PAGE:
Donald Trump retreated from his plan to conduct cybersecurity operations with Russia after Democrats, and even some Republicans, slammed the absurd proposal.
Donald Trump was embarrassed into pulling back on a plan to work with Russia on developing cybersecurity procedures after Democrats — and even some Republicans — criticized it.
After emerging from his long meeting with Vladimir Putin, Trump tweeted, "Putin & I discussed forming an impenetrable Cyber Security unit so that election hacking, & many other negative things, will be guarded."
The idea that America would now work together with Russia after its efforts to interfere in the election was widely criticized, and made even worse with ongoing Russian efforts to attack America's infrastructure.
House Democratic Leader Nancy Pelosi said, "Setting up a joint working group on cybersecurity with the country that hacked our election infrastructure is a nonsensical and absurdly inadequate response to the Russian threat."
California Rep. Adam Schiff, the highest-ranking Democrat on the House Intelligence committee, said of the proposal: "I don’t think we can expect the Russians to be some sort of credible partner in a cyber security unit, I think that would be dangerously naïve for this country, if that’s our best election defense, we might as well just mail our ballot boxes to Moscow."
Democrats were joined in their criticism by Republicans like Sen. Marco Rubio (FL) who tweeted, "Partnering with Putin on a cybersecurity unit is akin to partnering with Assad on a chemical weapons unit."
Trump finally seemed to have gotten the message and petulantly wrote the next day, "The fact that President Putin and I discussed a Cyber Security unit doesn't mean I think it can happen. It can't-but a ceasefire can, & did!"
In the midst of a right-wing radio tour, Mike Pence was forced into cleanup duty, and had to mop up after Trump while speaking to Laura Ingraham. Pence conceded, "It probably ain't gonna work out."
INGRAHAM: Vice President Pence, can we safely say that at this point the idea of a joint cybersecurity initiative with Russia is off the table? As someone who lived in the former Soviet Union, understands Russian history, I'm a trust but verify person, as my former boss Ronald Reagan said, that seemed a little interesting to me, to say the least, to have cybersecurity — what was that? And then it seemed to be off the table, he tweeted about it and then its off the table a day later. I got to get a little clarity on that one.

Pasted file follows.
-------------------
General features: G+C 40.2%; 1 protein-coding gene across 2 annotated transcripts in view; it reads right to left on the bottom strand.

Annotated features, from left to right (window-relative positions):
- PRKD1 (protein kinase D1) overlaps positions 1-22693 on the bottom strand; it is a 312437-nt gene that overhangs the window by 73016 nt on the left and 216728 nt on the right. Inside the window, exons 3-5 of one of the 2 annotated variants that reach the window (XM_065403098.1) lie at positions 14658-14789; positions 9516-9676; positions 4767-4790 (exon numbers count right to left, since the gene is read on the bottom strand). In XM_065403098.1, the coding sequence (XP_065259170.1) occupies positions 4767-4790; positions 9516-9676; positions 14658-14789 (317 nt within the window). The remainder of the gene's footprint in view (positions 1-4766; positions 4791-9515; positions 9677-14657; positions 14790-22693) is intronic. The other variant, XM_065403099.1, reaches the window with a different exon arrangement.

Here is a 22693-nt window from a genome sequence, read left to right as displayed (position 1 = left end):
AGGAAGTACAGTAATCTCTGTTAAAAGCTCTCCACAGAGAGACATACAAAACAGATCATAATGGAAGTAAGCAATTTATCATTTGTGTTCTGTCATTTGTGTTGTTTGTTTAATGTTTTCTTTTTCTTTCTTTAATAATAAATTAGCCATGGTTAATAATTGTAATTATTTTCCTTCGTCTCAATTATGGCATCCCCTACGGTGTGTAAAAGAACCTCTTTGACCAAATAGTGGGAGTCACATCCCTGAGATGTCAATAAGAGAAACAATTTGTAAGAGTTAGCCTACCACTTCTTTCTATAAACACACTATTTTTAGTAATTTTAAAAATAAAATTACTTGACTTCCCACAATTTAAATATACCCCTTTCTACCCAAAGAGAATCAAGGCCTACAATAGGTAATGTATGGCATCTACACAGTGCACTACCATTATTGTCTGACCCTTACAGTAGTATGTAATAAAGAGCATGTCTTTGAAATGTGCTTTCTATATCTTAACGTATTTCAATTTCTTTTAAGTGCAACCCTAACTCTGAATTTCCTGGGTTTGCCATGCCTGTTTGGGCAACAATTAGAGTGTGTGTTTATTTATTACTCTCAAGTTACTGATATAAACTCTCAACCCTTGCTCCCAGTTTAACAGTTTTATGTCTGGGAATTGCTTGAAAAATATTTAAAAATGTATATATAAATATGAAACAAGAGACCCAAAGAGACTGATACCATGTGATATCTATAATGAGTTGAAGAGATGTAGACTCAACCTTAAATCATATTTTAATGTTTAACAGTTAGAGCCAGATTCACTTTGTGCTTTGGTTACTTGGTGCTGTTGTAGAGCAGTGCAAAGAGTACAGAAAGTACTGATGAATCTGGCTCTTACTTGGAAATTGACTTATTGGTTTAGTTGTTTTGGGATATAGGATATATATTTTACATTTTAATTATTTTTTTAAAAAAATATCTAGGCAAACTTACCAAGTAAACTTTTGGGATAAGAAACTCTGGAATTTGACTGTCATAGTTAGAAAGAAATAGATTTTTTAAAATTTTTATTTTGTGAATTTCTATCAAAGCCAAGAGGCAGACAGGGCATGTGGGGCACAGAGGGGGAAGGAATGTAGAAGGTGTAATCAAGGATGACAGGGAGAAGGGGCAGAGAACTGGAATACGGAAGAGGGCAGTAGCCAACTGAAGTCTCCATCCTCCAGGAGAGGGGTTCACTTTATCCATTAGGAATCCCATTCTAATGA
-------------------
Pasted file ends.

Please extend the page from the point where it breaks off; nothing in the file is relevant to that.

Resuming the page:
PENCE: Well look, the president had — we've begun an economic and strategic dialogue with Japan after my trip overseas on behalf of the administration, and we're talking with cybersecurity with Japan, because as you know, the United States have an enormous role, overwhelming role in cyber around the world. We have the ability to really to begin to police it –
INGRAHAM: It's not just Japan. What about Russia? I mean, I get Japan.
PENCE: That's exactly right. The president raised the issue of cybersecurity, again, in the context of that meeting, I don't know the exact reference but the president made it very clear last night that it probably ain't gonna work out.
The episode shows once again how little Trump thinks through the consequences and repercussions of his words and actions, bringing to life Hillary Clinton's 2016 warning that "a man you can bait with a tweet is not a man we can trust with nuclear weapons."